Restructuring in FE Colleges

Whether as a result of mergers or adapting to new and changing demands in the further education sector, restructures cause great concern to staff. Consequently, NEU reps are vitally important to union membership at such times. 

Restructuring procedures

All colleges should have an agreed procedure to handle restructuring. If there is no such procedure at your college, you are advised to consult with other union colleagues with a view to negotiating one. This should be done before any restructuring is announced. Further details are available on the link below.

Consultation with staff is an important part of any restructuring process. It must be thorough, begin early and be undertaken in good faith. If redundancies are a possibility, certain legal duties on consultation will also apply.

The purpose of a consultation should be to explain and, where necessary, improve the proposed new structure, mitigating any negative effects wherever possible. The restructuring proposal document will usually form the basis of any consultations. Sufficient time must be allowed, and the consultation process should be completed, before the new structure is published and the actual restructuring process starts.

Who should be consulted?

Consultation should always take place with trade union reps and with individuals (including non-unionised staff). Most colleges will expect individuals to be represented in this process.

All affected staff should be provided with full details of the proposals and be given clear information about the process of consultation, including timescales, and how comments and responses can be made.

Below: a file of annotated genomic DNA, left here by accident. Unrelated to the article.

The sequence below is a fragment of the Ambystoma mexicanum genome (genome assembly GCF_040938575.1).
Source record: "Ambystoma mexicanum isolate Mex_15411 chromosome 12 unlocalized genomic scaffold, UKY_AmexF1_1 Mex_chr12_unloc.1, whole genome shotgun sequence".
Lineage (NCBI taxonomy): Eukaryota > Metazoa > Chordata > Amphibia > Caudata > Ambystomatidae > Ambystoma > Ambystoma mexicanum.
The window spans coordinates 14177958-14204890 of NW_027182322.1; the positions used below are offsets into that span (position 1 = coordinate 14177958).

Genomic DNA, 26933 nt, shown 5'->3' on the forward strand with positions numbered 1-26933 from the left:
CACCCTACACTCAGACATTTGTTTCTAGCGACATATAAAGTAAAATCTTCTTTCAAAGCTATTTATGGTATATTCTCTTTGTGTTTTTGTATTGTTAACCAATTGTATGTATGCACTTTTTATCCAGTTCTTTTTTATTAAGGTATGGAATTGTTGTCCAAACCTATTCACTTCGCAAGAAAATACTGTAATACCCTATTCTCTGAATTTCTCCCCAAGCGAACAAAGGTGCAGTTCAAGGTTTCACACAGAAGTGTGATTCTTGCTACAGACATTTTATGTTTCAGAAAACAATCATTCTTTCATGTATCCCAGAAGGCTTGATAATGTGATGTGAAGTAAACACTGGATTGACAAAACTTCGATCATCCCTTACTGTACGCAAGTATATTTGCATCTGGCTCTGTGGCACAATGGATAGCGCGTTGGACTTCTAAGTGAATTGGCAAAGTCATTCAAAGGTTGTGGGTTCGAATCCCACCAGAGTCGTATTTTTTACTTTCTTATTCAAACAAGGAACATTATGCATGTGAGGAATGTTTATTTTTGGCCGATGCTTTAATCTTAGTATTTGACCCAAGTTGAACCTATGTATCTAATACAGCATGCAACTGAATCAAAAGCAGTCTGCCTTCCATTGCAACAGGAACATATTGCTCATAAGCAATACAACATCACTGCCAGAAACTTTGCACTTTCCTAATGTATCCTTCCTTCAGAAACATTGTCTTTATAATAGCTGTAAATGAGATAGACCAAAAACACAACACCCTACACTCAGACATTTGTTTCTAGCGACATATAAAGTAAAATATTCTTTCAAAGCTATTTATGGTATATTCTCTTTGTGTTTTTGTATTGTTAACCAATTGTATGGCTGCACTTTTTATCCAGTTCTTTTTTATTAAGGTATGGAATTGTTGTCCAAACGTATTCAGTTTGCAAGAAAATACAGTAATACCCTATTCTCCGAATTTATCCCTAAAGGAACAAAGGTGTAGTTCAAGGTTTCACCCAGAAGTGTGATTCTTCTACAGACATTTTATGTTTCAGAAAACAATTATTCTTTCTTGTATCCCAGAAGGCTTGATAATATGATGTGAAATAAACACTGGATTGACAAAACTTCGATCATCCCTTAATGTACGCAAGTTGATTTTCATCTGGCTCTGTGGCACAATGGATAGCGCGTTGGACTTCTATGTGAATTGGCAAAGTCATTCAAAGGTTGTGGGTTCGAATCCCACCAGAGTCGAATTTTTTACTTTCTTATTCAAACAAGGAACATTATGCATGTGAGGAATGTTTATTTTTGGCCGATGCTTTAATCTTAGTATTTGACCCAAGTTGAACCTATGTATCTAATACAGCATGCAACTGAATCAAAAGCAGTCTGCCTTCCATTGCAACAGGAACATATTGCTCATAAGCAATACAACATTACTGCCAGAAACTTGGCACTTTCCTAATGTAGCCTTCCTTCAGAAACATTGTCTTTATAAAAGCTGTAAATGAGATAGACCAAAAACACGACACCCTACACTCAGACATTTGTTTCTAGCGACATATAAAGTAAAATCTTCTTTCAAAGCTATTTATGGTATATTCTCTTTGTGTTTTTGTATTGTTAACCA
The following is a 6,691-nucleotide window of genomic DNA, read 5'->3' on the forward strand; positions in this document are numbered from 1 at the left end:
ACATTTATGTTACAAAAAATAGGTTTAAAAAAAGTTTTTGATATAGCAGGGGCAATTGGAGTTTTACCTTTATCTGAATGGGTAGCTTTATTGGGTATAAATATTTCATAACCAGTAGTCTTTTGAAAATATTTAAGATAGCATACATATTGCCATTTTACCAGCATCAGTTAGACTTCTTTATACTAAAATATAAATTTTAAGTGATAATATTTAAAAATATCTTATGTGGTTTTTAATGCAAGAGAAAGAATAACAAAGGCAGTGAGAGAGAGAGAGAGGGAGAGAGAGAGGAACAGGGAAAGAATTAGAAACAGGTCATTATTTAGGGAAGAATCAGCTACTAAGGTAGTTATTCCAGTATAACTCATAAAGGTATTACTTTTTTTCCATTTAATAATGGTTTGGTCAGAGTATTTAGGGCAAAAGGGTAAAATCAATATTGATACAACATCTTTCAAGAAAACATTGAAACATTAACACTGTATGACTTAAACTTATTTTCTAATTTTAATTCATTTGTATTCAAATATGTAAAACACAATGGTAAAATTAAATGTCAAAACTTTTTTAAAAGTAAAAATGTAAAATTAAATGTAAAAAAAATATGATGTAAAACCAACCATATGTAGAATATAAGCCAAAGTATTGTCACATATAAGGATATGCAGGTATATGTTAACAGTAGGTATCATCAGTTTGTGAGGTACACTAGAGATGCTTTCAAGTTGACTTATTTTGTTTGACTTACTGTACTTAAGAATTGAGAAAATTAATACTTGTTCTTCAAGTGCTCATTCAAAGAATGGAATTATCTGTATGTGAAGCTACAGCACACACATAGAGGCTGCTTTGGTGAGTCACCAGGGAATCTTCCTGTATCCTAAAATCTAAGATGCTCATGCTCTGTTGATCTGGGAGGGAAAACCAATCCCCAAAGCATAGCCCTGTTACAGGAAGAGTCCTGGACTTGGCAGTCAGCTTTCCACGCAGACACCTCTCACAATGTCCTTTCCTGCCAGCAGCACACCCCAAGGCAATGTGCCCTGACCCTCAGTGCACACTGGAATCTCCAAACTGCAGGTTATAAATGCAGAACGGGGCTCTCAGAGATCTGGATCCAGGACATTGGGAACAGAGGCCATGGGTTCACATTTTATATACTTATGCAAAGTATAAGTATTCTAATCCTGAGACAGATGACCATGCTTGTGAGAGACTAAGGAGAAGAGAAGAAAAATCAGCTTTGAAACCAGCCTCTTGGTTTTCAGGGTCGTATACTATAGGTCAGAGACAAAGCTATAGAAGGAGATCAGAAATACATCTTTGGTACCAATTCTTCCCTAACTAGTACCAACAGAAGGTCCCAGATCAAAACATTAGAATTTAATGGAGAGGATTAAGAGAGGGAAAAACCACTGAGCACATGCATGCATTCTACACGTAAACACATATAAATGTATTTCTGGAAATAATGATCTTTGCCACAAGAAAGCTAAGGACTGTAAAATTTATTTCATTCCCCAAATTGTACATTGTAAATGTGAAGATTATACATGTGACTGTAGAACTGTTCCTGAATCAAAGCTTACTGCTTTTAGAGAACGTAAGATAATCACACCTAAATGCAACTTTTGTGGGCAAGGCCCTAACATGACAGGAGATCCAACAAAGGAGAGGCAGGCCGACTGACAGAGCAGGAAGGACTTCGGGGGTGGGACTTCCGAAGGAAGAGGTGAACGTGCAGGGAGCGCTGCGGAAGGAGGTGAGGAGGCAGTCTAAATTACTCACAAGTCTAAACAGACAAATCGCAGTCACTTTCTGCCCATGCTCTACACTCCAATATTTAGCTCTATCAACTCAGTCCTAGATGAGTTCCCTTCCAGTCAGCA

Key questions

There area number of key questions that need addressing in any restructure.

The college should draw up a proposal document, clearly setting out the reasons for restructuring, the proposed new structure itself and the expected impact. This should be explained in detail to union reps and form the basis of consultations with a series of follow-up meetings.

If NEU reps are not satisfied with the level of information provided, or if you believe answers to be evasive or unjustified, you should press the college until a satisfactory response is given.

Will anyone be made redundant?

It is important to find out whether anyone could be made redundant in the restructuring process. Redundancies usually occur because of the closure of a college or department. Restructures can also lead to redundancies because the need for work of a particular kind has ceased or diminished (or is expected to do so), or where fewer employees are needed (or are expected to be needed) to do the same work.


Too many colleges try to move to a new structure in the shortest time possible. While some members may wish to get the process over and done with quickly, NEU reps need to adopt a more measured approach. This should be explained to members.

The main problems with rushing a restructure are that:

  • posts are removed without providing sufficient notice in accordance with an individual’s contract.
  • consultation is cut short, making it less meaningful; or new appointments are made before consultations are complete.
  • individuals are given insufficient time to make decisions affecting their own future, and are not properly consulted on an individual basis. 

All of the above are potentially serious and could result in legal claims.

Union meetings

Once the consultation begins, NEU reps should arrange a meeting for all members to discuss the proposals. Such a meeting gives members the opportunity to put across their views, which will shape the NEU’s position on the restructure and its response to it.